# st: re: binomial regression

 From Kit Baum To statalist@hsphsun2.harvard.edu Subject st: re: binomial regression Date Fri, 3 Aug 2007 14:25:50 -0400

I know little about the issues raised in this discussion in terms of relative risks and odds ratios, but I must speak out about the seemingly loose use of the notion of link functions.

Marcello said
...
Finally, yes the cdf of the uniform distribution, as opposed to the
logistic distribution, say, is what gives you a straight line
transformation between the limits of the uniform. So, yes, a uniform is
involved.

But the link function is not a CDF. The uniform distribution over some finite range maps a value on the real line into a constant number. That is not what link(identity) means. From [R] glm,

The link function is \eta = g(\mu).
The identity link is \eta = \mu, so that g(x) = x.
The log link is \eta = \log(\mu). One would not argue that \log(x) is somehow related to a CDF.

The logit link is \eta = \log ( \mu / (1 - \mu)), the natural log of the odds.
The probit link is the INVERSE Gaussian cdf.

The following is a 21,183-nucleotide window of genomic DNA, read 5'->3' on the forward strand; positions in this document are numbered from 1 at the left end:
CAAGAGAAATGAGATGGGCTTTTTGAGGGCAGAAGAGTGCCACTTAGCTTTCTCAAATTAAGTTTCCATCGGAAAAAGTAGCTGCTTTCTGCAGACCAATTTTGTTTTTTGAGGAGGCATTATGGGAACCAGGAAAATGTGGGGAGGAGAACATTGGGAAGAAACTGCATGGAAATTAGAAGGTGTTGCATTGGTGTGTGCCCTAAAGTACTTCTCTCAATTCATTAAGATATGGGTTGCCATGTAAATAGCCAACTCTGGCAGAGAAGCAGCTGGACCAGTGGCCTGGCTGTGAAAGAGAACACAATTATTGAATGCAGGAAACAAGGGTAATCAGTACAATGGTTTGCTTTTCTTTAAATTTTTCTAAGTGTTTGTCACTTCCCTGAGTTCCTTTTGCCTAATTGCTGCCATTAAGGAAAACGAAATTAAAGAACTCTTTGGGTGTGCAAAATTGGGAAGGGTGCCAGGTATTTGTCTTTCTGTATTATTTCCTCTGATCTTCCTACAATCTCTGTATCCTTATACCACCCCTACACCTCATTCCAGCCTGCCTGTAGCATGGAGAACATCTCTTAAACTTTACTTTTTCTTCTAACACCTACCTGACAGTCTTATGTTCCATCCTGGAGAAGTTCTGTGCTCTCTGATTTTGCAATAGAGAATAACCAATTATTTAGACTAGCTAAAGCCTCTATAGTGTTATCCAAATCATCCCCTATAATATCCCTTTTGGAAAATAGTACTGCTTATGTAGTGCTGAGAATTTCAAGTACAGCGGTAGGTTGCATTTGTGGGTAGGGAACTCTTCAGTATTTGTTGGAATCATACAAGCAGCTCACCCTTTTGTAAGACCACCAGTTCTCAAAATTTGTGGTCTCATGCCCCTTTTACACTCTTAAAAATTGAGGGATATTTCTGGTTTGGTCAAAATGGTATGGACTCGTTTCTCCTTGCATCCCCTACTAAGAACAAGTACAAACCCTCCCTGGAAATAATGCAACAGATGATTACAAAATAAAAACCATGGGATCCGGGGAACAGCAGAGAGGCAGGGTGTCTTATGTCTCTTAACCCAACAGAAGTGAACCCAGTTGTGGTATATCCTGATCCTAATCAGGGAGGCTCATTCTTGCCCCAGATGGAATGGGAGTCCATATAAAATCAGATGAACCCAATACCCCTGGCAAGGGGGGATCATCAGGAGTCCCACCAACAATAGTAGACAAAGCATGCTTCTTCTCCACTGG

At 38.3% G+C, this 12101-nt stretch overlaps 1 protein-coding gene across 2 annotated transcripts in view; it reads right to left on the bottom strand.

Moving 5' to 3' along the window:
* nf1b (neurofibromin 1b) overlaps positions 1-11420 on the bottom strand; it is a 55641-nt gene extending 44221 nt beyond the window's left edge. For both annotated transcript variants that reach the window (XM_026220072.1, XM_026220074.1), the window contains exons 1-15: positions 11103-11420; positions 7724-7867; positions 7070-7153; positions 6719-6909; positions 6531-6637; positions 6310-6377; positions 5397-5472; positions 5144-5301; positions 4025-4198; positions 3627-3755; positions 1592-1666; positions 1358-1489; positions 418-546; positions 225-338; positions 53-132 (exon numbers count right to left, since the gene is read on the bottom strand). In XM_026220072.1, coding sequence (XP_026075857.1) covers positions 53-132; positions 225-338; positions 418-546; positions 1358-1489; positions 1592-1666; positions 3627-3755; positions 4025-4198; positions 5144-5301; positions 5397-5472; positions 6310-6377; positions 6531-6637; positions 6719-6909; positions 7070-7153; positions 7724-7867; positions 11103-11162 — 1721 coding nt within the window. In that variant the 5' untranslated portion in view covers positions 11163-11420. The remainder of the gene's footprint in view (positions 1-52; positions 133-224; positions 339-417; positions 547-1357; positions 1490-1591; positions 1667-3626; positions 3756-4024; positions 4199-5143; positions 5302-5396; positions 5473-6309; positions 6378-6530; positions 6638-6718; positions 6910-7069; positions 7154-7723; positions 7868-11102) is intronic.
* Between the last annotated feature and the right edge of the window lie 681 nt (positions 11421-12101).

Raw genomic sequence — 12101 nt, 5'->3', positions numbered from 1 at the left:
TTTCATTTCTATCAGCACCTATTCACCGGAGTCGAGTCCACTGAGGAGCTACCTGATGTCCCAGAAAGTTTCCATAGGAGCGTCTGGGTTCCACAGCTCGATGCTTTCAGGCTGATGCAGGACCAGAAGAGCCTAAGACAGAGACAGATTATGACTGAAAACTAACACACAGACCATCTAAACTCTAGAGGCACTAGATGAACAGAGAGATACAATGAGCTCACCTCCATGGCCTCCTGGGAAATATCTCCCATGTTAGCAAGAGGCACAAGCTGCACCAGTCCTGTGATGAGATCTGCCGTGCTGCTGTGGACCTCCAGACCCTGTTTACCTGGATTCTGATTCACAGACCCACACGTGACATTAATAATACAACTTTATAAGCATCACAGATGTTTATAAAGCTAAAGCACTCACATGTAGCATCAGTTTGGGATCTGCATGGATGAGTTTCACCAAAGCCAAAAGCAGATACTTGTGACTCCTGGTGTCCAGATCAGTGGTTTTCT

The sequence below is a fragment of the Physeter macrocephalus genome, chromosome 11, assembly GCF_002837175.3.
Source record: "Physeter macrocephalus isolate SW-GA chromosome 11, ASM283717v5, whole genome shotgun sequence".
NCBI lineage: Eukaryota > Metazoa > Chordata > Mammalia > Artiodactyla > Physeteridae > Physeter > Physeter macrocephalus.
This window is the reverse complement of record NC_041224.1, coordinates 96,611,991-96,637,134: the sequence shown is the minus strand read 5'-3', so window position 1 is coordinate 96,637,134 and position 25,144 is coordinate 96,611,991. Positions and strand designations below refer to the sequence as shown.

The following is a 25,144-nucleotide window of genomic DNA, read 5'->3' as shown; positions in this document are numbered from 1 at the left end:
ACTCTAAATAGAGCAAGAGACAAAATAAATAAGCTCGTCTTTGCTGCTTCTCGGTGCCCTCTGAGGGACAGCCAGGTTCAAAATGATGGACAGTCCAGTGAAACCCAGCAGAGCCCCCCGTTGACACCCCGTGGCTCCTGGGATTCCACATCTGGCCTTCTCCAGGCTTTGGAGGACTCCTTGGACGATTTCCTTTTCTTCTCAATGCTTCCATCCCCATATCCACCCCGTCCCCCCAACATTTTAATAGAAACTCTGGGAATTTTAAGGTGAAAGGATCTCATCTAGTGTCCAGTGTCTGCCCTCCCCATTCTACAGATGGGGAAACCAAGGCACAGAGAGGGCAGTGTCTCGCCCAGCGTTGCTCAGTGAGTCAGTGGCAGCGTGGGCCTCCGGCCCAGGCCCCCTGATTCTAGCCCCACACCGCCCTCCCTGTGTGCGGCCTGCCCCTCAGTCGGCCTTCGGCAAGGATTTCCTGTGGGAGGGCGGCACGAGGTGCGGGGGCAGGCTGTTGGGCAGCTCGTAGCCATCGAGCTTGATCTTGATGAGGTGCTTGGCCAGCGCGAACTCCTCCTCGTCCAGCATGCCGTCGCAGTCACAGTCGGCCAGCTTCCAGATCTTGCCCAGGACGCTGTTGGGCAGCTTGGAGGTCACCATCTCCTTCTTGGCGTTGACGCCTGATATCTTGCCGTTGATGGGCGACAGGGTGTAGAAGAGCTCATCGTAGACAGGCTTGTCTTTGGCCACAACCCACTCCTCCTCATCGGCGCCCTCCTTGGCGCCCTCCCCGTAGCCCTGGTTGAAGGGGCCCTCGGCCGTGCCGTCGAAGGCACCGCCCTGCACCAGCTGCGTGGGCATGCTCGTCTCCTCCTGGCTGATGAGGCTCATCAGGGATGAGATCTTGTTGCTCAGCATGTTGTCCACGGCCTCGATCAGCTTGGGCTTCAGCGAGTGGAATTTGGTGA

So if the link function has a relation to a CDF, it is to an inverse CDF. But I don't think it makes much sense to describe the identity link or the log link as having something to do with a CDF. After all, using the identity link, we have y = X b + u, OLS regression, and as we know there are no distributional assumptions whatsoever (other than \sigma^2_u > 0) for the method of least squares. If we do make a distributional assumption in estimating a linear regression (e.g., estimating with maximum likelihood) we do not consider the uniform distribution.

Kit Baum, Boston College Economics and DIW Berlin
http://ideas.repec.org/e/pba1.html
An Introduction to Modern Econometrics Using Stata:
http://www.stata-press.com/books/imeus.html

*
* For searches and help try:
* http://www.stata.com/support/faqs/res/findit.html
* http://www.stata.com/support/statalist/faq
* http://www.ats.ucla.edu/stat/stata/